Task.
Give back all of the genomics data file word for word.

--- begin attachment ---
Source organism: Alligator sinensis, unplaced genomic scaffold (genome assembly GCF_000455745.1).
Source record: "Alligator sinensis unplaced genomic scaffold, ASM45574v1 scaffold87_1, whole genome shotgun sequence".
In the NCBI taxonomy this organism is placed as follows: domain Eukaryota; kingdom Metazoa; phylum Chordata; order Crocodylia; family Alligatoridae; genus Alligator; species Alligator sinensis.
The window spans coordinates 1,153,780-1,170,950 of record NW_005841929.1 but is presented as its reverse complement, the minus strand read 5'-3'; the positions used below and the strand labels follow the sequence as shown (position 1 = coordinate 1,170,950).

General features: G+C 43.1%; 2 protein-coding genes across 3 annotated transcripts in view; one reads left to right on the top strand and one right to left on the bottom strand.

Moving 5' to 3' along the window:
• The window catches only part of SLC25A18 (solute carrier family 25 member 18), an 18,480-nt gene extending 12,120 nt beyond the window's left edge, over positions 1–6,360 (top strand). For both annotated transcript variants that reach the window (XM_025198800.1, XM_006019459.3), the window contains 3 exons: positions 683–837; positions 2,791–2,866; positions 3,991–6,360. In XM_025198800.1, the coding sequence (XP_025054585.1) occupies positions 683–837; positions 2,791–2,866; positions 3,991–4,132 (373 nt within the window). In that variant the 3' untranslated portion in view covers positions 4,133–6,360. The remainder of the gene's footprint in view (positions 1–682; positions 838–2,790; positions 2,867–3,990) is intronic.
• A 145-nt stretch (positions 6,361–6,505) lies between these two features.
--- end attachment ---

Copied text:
Source organism: Alligator sinensis, unplaced genomic scaffold (genome assembly GCF_000455745.1).
Source record: "Alligator sinensis unplaced genomic scaffold, ASM45574v1 scaffold87_1, whole genome shotgun sequence".
In the NCBI taxonomy this organism is placed as follows: domain Eukaryota; kingdom Metazoa; phylum Chordata; order Crocodylia; family Alligatoridae; genus Alligator; species Alligator sinensis.
The window spans coordinates 1,153,780-1,170,950 of record NW_005841929.1 but is presented as its reverse complement, the minus strand read 5'-3'; the positions used below and the strand labels follow the sequence as shown (position 1 = coordinate 1,170,950).

General features: G+C 43.1%; 2 protein-coding genes across 3 annotated transcripts in view; one reads left to right on the top strand and one right to left on the bottom strand.

Moving 5' to 3' along the window:
• The window catches only part of SLC25A18 (solute carrier family 25 member 18), an 18,480-nt gene extending 12,120 nt beyond the window's left edge, over positions 1–6,360 (top strand). For both annotated transcript variants that reach the window (XM_025198800.1, XM_006019459.3), the window contains 3 exons: positions 683–837; positions 2,791–2,866; positions 3,991–6,360. In XM_025198800.1, the coding sequence (XP_025054585.1) occupies positions 683–837; positions 2,791–2,866; positions 3,991–4,132 (373 nt within the window). In that variant the 3' untranslated portion in view covers positions 4,133–6,360. The remainder of the gene's footprint in view (positions 1–682; positions 838–2,790; positions 2,867–3,990) is intronic.
• A 145-nt stretch (positions 6,361–6,505) lies between these two features.